- Hillary Clinton was asked on tonight’s debate stage how Bernie Sanders ended up with more female support in New Hampshire
- Clinton said she’s worked hard to empower women throughout her career -helping give them the opportunity NOT to vote for her
- The former secretary of state said Madeleine Albright has been using the ‘special place in hell’ line for years
- Tonight’s primary debate made history because a majority of people on stage were women, including both moderators
- Sanders called his election historic too – because of his politics – while calling out Republicans for abortion hypocrisy
Nikki Schwab, U.s. Political Reporter For Dailymail.com
22:21 EST, 11 February 2016
22:31 EST, 11 February 2016
Hillary Clinton could make history as the country’s first female president, but was asked to address how it could be that a majority of women in New Hampshire selected her rival Bernie Sanders as their choice instead.
‘I have spent my entire adult life working toward making sure that women are empowered to make their own choices even if that choice is not to vote for me,’ Clinton said on tonight’s Democratic debate stage in Milwaukee, Wisconsin.
She also provided debate moderators Judy Woodruff and Gwen Ifill with a fun fact.
‘I would notice, just for a historical aside, somebody told me earlier today we’ve had like 200 presidential primary debates and this is the first time there’s a majority of women on the stage,’ she said, acknowledging the duo of female journalists posing her questions.
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Hillary Clinton tried to explain her woman problem – more female voters supported Bernie Sanders than her candidacy in New Hampshire – saying she’s worked hard to empower women’s choices: even if that choice is not to vote for her
Hillary Clinton came armed with a fun face: For the first time in history a majority of debate participants were female including the former secretary of state and debate moderators Gwen Ifill (left) and Judy Woodruff (right)
‘Sen. Sanders, you’re in the minority, but we still want to hear from you,’ Woodruff chuckled.
But it was Clinton who addressed the issue first, arguing that she’s made issues like paid family leave and equal pay for equal work central themes in her campaign – which, in theory, should help attract female voters’ support.
She touted her endorsements from Planned Parenthood Action Fund and NARAL, pro-choice groups that picked her over her male rival.
And she laughed off her surrogate Madeleine Albright’s recent remark, ‘There’s a special place in hell for women who don’t help each other,’ the former secretary of state had said at a recent campaign event for Clinton.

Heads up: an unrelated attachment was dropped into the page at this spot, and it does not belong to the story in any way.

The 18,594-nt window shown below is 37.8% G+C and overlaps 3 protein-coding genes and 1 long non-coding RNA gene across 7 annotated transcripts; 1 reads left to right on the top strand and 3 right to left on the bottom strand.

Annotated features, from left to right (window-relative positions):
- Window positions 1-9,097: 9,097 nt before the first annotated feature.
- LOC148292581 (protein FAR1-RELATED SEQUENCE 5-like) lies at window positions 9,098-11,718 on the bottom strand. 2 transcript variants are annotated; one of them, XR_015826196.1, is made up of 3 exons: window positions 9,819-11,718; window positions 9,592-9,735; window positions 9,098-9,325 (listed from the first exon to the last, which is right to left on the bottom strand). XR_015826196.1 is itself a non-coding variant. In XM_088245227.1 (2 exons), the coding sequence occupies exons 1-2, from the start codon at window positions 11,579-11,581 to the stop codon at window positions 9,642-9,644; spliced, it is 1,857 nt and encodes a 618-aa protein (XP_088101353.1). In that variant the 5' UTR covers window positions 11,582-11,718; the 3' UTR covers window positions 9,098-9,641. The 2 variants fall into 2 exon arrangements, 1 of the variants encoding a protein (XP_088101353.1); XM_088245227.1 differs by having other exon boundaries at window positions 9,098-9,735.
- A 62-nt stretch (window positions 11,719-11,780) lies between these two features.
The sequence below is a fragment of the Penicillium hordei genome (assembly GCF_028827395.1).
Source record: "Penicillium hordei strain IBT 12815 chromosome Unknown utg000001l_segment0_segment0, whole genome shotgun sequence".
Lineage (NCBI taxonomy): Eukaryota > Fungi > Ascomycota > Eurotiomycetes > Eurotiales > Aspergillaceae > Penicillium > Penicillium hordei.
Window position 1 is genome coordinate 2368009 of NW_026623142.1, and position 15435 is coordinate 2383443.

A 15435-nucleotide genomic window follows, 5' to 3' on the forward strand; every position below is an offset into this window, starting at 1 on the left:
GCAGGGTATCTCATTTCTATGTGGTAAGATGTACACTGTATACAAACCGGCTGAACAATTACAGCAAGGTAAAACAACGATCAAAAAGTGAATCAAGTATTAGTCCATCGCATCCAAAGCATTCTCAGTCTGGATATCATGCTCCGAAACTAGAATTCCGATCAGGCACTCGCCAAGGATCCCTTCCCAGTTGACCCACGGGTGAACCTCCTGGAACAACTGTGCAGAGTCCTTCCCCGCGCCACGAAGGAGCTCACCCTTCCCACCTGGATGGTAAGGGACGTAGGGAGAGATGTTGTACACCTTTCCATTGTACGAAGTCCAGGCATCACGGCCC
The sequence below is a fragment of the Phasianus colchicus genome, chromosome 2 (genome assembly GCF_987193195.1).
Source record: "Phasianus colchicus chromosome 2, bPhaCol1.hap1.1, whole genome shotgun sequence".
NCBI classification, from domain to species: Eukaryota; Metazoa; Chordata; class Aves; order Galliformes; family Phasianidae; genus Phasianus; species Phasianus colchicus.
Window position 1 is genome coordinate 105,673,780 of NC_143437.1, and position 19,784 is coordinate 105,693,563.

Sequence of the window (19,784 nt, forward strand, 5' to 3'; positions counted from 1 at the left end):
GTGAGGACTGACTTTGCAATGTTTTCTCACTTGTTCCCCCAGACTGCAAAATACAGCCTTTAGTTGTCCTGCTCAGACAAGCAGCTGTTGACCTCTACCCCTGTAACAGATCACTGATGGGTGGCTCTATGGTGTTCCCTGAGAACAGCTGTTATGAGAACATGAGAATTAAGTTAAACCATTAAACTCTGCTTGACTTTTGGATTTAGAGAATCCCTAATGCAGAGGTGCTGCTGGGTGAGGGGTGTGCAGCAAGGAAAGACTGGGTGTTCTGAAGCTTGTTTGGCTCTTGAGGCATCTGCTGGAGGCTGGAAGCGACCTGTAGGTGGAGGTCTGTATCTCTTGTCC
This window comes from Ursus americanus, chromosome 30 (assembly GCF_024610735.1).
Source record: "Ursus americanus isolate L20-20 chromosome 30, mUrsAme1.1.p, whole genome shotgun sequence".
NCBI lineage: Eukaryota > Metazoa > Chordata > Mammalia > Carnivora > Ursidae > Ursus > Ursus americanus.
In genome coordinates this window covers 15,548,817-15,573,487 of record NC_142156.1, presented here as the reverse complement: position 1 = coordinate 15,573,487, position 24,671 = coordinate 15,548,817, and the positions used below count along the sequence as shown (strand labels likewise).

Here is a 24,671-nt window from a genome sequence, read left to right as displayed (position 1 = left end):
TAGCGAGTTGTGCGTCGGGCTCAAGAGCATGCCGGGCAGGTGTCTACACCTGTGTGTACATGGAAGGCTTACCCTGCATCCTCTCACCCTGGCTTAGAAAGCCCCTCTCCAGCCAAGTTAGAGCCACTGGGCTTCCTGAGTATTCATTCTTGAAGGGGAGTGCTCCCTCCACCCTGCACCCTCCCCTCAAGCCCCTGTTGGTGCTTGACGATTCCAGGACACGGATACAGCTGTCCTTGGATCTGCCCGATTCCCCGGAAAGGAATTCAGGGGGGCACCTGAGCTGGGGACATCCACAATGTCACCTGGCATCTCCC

‘Well, look, I think that she’s been saying that for as long as I’ve known her, which is about 25 years, but it doesn’t change my view that we need to empower everyone, women and men, to make the best decisions in their mind that they can make.’
Clinton added that she’s never asked voters to vote for her because of her gender.
Bernie Sanders aimed his ire at the Republican party for saying they hated the government, except on the issue of abortion
The debate moderators asked Bernie Sanders if he was OK possibly being an ‘instrument thwarting history.’ He replied that Americans electing someone with his politics would be historic in nature too
‘I am asking people to support me because I think I’m the most qualified, experienced and ready person to be the president and the commander-in-chief,’ Clinton said.
When it was Sanders’ turn, Ifill asked him if he was worried that he might ‘be the instrument thwarting history’ by keeping a woman out of the White House.
Sanders, who would be the country’s first Jewish president, had a colorful reply.
‘Well, you know, I think from a historical point of view somebody with my background, somebody with my views, somebody who has spent his entire life taking on the big money interests,’ Sanders began.
‘I think a Sanders victory would be or some historical accomplishment as well,’ he said.
Then Sanders, saying he concurred with Clinton’s assessment that women’s abortion rights were under attack by Republicans, he stole the ball and dribbled it down the court.
‘I’ll tell you something that really galls me,’ the Vermont senator said. ‘It will not shock anybody to suggest that in politics there is occasionally a little bit of hypocrisy, just a little bit.’
Sanders pointed out how the Republicans ‘hate the government’ and suggest things like cutting Social Security, Medicaid and Medicare.
‘But, by the way, when it comes to a woman having to make a very personal choice, ahhh, in that case my Republican colleagues love the government and want the government to make that choice for every woman in America,’ Sanders pointed out.
‘If that’s not hypocrisy, I don’t know what hypocrisy is,’ he hollered.